The Student puts the mask on and enters the Firm, not for the first time but for the first time as an Intern. It is heavier than before, and they wear it for longer than ever: in the morning at the Firm, at lunch in the Firm’s built-in cafeteria, in the Firm during the afternoon at work, in the evening at Firm drinks. The Intern has a few friends here from the University and with them, sometimes, they let it slightly slip. But those moments are few, and outside them it remains firmly in place. The Intern still gets home every night though and, facing the mirror, feeling for the seam, they take the mask off.

There are other interns too, all competing to manifest the most team-oriented working styles and interpersonal communication skills. The Intern wonders sometimes whether they too are wearing masks. They must be — some are finding them too heavy, it seems, casting them aside and finding themselves cast aside in turn. The memory of that first interview looms, largely. The Intern suspects that some of the interns do not need to wear masks at all, that they have never felt more fully and utterly themselves than here in the Firm. It is hard to say whether they should be envied for this. They are all themselves, more, or less. Regardless, the mask stays on. There are brave and beautiful things to be done after this internship secures a job that will be a springboard to the heights, you’ll recall.

The Intern secures a job in the Firm. Years go by. The mask feels lighter and is worn for longer. They make friends at the Firm, friends whom they meet while wearing the mask and who are accustomed to it. They meet their partner at the Firm too. They get together at the Christmas party, 8 glasses of corporate-sponsored champagne accomplishing what 9 months of awkward office conversations could not. And to these friends and that partner the Employee is not just an impressive professional and stand-up colleague and hard worker but also a great person to get along with, someone on whom they depend, with whom they can finally relax and have a beer and just chat. Sometimes the words almost surface, on the Employees lips, that this person they love is but a mask, and that behind this mask lies someone else, screaming silently behind a thin facade. Sometimes it is unbearable, this tension. Yet always it is borne. Anyhow, there’s little time for angst with work being so busy these days. Hours get longer, leisure time dwindles, and non-Firm friendships start to wither on the vine. It gets harder to find times where the mask is unnecessary, harder to find the company of people unaccustomed to it. Sometimes it stays on at night.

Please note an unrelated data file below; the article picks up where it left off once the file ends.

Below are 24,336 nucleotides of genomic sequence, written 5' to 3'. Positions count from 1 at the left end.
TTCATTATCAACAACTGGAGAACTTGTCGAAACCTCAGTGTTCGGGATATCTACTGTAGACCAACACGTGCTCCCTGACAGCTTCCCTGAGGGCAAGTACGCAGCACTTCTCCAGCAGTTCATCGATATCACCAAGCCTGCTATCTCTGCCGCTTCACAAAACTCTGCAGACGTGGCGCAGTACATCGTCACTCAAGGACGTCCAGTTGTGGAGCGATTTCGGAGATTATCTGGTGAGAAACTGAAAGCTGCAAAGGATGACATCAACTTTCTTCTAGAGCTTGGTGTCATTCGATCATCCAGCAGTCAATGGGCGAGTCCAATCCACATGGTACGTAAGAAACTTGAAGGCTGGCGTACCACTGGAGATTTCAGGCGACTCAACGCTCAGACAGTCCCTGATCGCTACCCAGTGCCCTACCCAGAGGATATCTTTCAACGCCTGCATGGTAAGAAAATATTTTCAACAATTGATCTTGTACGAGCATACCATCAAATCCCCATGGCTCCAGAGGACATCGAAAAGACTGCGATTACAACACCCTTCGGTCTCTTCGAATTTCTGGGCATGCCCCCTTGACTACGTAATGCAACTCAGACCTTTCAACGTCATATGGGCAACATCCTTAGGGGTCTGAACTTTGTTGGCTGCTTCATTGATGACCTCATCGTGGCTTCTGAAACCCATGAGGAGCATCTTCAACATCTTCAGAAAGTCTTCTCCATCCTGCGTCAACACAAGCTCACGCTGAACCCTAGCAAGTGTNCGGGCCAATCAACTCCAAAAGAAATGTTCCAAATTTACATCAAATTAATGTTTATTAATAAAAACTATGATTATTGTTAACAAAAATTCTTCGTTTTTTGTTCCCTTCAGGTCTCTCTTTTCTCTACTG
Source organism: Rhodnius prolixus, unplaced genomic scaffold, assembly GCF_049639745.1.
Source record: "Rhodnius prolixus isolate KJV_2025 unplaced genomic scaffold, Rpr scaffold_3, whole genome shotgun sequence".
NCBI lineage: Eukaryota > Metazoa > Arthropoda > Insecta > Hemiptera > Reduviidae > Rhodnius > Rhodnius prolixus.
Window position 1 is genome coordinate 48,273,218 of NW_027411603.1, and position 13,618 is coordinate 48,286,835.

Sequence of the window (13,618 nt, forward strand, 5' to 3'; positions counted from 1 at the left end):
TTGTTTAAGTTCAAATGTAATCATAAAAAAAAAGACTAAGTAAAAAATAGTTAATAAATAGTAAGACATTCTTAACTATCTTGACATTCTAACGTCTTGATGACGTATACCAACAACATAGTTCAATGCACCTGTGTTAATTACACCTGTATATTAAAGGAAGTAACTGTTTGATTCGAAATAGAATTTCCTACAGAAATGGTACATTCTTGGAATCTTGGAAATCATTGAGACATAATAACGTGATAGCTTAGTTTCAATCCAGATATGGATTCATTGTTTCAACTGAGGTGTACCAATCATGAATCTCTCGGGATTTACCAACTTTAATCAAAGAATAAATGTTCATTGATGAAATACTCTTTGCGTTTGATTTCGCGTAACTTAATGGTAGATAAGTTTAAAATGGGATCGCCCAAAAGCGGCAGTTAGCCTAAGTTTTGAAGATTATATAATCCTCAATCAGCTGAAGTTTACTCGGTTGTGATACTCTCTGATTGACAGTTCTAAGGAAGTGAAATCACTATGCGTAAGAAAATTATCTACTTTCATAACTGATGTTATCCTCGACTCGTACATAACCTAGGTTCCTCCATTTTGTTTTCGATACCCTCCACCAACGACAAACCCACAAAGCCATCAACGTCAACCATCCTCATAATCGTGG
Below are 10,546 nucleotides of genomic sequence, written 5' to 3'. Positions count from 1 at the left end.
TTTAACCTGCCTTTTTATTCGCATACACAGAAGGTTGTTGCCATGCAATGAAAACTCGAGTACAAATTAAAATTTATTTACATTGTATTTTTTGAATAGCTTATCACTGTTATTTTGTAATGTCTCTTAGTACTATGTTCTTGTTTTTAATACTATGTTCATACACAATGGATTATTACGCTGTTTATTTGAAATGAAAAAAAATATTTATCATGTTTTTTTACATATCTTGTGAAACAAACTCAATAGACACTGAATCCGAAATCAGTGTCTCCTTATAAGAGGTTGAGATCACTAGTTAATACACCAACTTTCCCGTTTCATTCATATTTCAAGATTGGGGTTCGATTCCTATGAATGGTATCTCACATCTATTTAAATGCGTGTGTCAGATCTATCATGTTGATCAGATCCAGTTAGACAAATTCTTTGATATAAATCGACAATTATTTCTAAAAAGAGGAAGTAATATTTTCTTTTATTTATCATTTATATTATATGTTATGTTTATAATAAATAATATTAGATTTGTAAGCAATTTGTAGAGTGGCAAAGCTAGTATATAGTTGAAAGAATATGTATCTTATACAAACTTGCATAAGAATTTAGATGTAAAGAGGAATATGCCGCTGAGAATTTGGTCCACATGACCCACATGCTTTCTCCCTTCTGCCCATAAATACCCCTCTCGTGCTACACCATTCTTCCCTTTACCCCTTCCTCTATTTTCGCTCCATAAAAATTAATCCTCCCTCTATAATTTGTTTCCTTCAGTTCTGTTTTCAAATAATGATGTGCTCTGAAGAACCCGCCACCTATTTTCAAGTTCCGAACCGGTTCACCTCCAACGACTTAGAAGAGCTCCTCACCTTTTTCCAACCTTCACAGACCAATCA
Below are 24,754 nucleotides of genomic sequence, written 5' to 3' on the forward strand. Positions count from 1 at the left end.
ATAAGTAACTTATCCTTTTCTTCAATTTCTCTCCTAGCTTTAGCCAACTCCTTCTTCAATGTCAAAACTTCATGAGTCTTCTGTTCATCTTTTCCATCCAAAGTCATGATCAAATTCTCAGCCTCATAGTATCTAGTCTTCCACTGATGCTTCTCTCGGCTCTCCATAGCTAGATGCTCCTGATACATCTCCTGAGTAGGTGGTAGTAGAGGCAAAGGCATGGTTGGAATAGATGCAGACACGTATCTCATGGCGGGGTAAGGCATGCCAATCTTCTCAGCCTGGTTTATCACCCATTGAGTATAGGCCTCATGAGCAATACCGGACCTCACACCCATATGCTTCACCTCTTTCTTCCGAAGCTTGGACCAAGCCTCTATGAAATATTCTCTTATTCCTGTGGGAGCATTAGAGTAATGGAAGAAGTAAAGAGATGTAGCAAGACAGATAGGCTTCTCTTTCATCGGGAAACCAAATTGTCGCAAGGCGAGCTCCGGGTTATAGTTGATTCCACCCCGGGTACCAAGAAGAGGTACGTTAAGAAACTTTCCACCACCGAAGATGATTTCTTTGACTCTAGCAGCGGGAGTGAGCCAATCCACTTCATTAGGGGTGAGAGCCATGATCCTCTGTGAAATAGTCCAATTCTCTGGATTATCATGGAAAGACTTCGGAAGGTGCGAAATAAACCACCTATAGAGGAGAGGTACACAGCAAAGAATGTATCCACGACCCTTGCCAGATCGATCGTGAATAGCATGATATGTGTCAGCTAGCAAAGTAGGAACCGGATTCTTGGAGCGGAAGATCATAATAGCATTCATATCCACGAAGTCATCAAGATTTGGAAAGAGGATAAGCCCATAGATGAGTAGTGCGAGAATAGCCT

A promotion comes, and then another, followed by a lateral transfer to an exciting new team with excellent upward mobility. The Employee is making quite good money now. But there’s also the mortgage, on a property in a part of the city described as ‘leafy’ and ‘quiet’, yet still neither so quiet nor so leafy that it will not still yield a solid return on investment 20 years from now, when the bank is paid their due. Until then though they will be thrifty. Not so thrifty that they can’t eat out constantly — there’s no time left in the day to cook at home, after all. Nor so thrifty that they don’t drink in bars decorated with polished concrete and qualified mixologists — in such bars lie important networking opportunities with likeminded professionals. Nor does this thrift extend to the bespoke furniture, inner-city-gym memberships or to biannual iPhone acquisitions. And these expenses all add up. Then, one day, the Employee opens a message from a friend they haven’t seen in way too long and should catch up with for a drink sometime. Inside this message is a link to a job application at a well-funded, high-profile community organisation. The job looks challenging yet interesting, rewarding yet community minded, yet still prestigious, and perfectly tailored to the Employee’s experience. It’s a job that they dreamt of, that surely is dreamt of still, and for a moment the Employee hears the clarion call of the heights commanding brave and beautiful things. They scroll a little further down, though, and identify the problem. The pay won’t cover the mortgage, they’re afraid to say. And it certainly won’t cover the kids planned at appropriate 2-year intervals, to be sent to good schools in the area. It is easy to close the tab. It feels good, even. They are mature now, a real adult with real, adult responsibilities and cannot afford a reckless decision like this. They open another message, from another friend who they caught up for a drink with quite recently, a message that links to an article explaining the capital-gains implications should Labour win the next election. The Employee reads with interest. Unanswered, the call fades slowly to silence.

20 years later they are home from the Firm, to a nicer house in a leafier, quieter suburb than before. They look in the mirror. Deep down, maybe, perhaps, something is wrong, something ever so subtly off-centre. Their hands move absentmindedly to the sides of their face, but there is no seam to be felt. Nor do they even really know what their hands were searching for. It would make no difference if they did — there is no longer a mask to feel anyway, or, alternatively, there is a mask but it can no longer be taken off. The Mask looks in the mirror and the Mask looks back. A thought almost surfaces. Something about brave and beautiful things, maybe, was that really the phrase you used, really, they think with a rueful shake of the head and a laugh at the naiveté of youth.

The switch is flipped. The light goes out.